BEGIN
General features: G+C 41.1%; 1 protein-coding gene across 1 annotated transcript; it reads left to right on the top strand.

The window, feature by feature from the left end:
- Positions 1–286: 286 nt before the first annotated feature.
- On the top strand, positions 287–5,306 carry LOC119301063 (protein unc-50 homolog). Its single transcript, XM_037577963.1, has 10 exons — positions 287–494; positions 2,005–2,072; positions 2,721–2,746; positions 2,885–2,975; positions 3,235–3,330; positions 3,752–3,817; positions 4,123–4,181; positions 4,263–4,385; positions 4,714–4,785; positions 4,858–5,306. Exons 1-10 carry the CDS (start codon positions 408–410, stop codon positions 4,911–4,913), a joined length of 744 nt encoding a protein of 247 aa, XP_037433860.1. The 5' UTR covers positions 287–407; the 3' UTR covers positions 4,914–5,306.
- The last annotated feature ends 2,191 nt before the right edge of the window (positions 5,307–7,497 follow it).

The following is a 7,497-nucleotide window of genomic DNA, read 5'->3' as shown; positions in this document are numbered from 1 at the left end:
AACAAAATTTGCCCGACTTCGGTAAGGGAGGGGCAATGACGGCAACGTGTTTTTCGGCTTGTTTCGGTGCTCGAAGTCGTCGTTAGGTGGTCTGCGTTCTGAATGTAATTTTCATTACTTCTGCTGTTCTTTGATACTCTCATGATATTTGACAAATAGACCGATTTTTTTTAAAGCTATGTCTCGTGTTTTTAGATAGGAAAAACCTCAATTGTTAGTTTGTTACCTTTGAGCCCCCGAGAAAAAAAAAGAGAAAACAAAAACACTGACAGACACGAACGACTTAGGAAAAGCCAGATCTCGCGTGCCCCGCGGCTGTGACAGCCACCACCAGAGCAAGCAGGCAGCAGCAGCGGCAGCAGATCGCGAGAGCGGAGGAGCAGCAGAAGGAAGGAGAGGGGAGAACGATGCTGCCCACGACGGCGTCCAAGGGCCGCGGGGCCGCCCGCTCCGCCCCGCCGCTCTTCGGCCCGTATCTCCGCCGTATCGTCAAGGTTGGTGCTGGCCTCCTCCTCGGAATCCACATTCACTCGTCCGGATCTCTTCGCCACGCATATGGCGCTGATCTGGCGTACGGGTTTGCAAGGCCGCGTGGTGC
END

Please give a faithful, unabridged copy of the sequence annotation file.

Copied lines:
General features: G+C 41.1%; 1 protein-coding gene across 1 annotated transcript; it reads left to right on the top strand.

The window, feature by feature from the left end:
- Positions 1–286: 286 nt before the first annotated feature.
- On the top strand, positions 287–5,306 carry LOC119301063 (protein unc-50 homolog). Its single transcript, XM_037577963.1, has 10 exons — positions 287–494; positions 2,005–2,072; positions 2,721–2,746; positions 2,885–2,975; positions 3,235–3,330; positions 3,752–3,817; positions 4,123–4,181; positions 4,263–4,385; positions 4,714–4,785; positions 4,858–5,306. Exons 1-10 carry the CDS (start codon positions 408–410, stop codon positions 4,911–4,913), a joined length of 744 nt encoding a protein of 247 aa, XP_037433860.1. The 5' UTR covers positions 287–407; the 3' UTR covers positions 4,914–5,306.
- The last annotated feature ends 2,191 nt before the right edge of the window (positions 5,307–7,497 follow it).

The following is a 7,497-nucleotide window of genomic DNA, read 5'->3' as shown; positions in this document are numbered from 1 at the left end:
AACAAAATTTGCCCGACTTCGGTAAGGGAGGGGCAATGACGGCAACGTGTTTTTCGGCTTGTTTCGGTGCTCGAAGTCGTCGTTAGGTGGTCTGCGTTCTGAATGTAATTTTCATTACTTCTGCTGTTCTTTGATACTCTCATGATATTTGACAAATAGACCGATTTTTTTTAAAGCTATGTCTCGTGTTTTTAGATAGGAAAAACCTCAATTGTTAGTTTGTTACCTTTGAGCCCCCGAGAAAAAAAAAGAGAAAACAAAAACACTGACAGACACGAACGACTTAGGAAAAGCCAGATCTCGCGTGCCCCGCGGCTGTGACAGCCACCACCAGAGCAAGCAGGCAGCAGCAGCGGCAGCAGATCGCGAGAGCGGAGGAGCAGCAGAAGGAAGGAGAGGGGAGAACGATGCTGCCCACGACGGCGTCCAAGGGCCGCGGGGCCGCCCGCTCCGCCCCGCCGCTCTTCGGCCCGTATCTCCGCCGTATCGTCAAGGTTGGTGCTGGCCTCCTCCTCGGAATCCACATTCACTCGTCCGGATCTCTTCGCCACGCATATGGCGCTGATCTGGCGTACGGGTTTGCAAGGCCGCGTGGTGC